Regeneration of the Diocese, amidst many things happening, remains my top priority. So it was very good to join the Young Adults Worship Night in the Transitional Cathedral on Sunday evening. These monthly evenings are drawing young adults from around greater Christchurch. It is both exciting and inspiring to be part of these evenings.
Recently I introduced one of two new ordinands heading to St John’s College, Auckland in 2021. This week I want to introduce Robert Jamieson, who is Senior Director in an advertising and branding agency. Robert is married to Leisa, a Graphic Designer (whose work includes our Diocesan Anglican Life magazine). They have three children—William, Isla and Eden—and worship in the Parish of Sumner-Redcliffs. Please pray for them as they prepare to move to Auckland.
Last Friday evening, the Reverend Watiri Maina (ordained a deacon in Christchurch in July 2019 while working in the Parish of Fendalton) was ordained priest in Christ Church Cathedral, Nelson.
David Garrett, one of NZ’s best known Christian musicians has sent this message, “This is just to let you know that the song we produced for Christchurch is now available on YouTube under the title of We will prevail David and Dale Garratt and is available to view here.”
The new Anglican Community of St Mark (previously noted here) had a lovely inauguration with dinner and liturgical event last Friday evening at St Christopher’s, Avonhead. The welcome to the representatives from the AFFIRM movement and from the new community, from Whangaparoa to Dunedin, was shared with Archbishop Philip Richardson and Bishop Richard Wallace. At the Saturday conference following, speakers included Bishop Steve Maina, Rebecca Burgess and Andrew Burgess.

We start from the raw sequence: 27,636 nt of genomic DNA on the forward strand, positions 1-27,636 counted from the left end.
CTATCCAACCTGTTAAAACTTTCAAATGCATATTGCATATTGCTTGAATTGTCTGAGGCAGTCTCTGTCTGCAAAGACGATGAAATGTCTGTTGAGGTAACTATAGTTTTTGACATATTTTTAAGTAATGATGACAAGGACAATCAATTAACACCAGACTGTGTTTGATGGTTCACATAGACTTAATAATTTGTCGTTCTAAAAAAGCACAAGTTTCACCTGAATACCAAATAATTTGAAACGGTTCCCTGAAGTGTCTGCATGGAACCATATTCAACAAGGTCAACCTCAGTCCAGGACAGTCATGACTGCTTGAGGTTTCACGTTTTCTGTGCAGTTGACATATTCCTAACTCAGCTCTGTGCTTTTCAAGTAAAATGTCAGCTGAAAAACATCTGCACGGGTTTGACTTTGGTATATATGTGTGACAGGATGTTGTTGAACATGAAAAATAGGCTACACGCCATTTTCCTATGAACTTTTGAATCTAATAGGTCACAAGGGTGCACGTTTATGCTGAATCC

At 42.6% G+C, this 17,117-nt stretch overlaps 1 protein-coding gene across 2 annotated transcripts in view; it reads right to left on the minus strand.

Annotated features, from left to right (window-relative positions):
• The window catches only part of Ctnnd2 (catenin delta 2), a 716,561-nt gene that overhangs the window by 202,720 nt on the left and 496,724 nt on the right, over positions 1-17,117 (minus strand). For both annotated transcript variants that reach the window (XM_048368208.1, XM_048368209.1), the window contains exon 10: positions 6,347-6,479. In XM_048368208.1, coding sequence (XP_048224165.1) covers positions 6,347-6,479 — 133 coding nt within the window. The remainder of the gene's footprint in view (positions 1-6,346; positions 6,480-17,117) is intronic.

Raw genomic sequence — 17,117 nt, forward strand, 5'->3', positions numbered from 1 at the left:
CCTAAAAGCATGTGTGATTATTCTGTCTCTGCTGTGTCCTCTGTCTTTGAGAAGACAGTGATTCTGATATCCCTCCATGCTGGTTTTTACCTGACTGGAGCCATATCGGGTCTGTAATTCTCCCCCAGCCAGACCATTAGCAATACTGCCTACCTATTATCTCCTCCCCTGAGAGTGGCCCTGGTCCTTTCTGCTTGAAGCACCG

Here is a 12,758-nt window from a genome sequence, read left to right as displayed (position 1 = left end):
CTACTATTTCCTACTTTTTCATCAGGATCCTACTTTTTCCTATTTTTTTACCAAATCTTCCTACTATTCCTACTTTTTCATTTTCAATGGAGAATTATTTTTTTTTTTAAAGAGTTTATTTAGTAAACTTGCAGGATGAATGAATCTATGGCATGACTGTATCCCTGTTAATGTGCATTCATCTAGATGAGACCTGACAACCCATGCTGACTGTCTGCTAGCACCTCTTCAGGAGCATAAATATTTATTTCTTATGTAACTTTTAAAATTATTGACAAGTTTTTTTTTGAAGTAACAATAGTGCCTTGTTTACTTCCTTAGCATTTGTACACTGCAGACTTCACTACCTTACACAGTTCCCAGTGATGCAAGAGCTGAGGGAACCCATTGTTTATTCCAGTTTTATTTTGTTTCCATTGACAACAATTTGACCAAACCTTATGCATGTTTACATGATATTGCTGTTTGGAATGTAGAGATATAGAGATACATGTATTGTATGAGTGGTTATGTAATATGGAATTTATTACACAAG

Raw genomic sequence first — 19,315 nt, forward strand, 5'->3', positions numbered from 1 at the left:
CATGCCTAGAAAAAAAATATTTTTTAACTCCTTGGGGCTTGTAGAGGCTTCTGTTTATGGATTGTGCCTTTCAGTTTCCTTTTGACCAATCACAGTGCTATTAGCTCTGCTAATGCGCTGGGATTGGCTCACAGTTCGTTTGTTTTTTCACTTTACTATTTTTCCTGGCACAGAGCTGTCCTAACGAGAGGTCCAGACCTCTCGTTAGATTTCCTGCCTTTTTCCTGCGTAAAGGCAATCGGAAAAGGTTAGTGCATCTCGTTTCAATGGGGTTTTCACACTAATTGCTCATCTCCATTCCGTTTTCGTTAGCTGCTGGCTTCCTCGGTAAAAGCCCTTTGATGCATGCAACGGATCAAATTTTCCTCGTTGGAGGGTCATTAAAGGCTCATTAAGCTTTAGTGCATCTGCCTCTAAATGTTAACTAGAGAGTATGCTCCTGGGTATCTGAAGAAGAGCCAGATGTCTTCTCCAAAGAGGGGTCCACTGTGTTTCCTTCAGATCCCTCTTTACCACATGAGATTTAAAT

On Sunday morning Teresa and I shared in worship with a combined congregation at St Paul’s, Papanui and then in the afternoon participated in a community afternoon celebrating the re-opening of St David’s, Belfast.
The rainstorm that unseasonably chilled the air that day seems to have headed north with immense flooding in the Napier area. Further afield, it is sad that the warm appreciation of Joe Biden’s victory in the US election is being dampened down by President Trump’s refusal to face facts and concede defeat.
In good news for our church, we have a new version of A New Zealand Prayer Book—He Karakia Mihinare o Aotearoa available. With new eucharistic services and translations of services, as well as a revised approach to the lectionary (compared with the 1989 publication), there are over 1000 pages in this book, but all at the very reasonable price of $30 plus p and p. Details are advertised elsewhere in this e-Life.
Our gospel reading this Sunday, Matthew 25:14-30, the Parable of the Talents, is always “useful” as a story encouraging us to use our skills and gifts fruitfully in the Lord’s service. But is this the meaning of the story that Jesus intended his hearers to learn? Ian Paul, at the always thoughtful blog Psephizo, in a long exegesis of this passage draws this conclusion:
“The focus of this parable is not our natural abilities, nor a mandate to neo-liberal economics. Instead, it highlights the reckless generosity of God in giving himself to us in the gracious news of what he has done for us in Jesus. But it equally highlights the truth that, if we have really received this and understood what it is, then it will transform us into those who are equally reckless and generous with this good news. If we hide it away, then it shows we have never really understood it. To be ready for Jesus’ return does not involve endless speculation, but to live a life of faithful discipleship marked by a consistent willingness to share the good news of the kingdom with others.”
May it be so among us,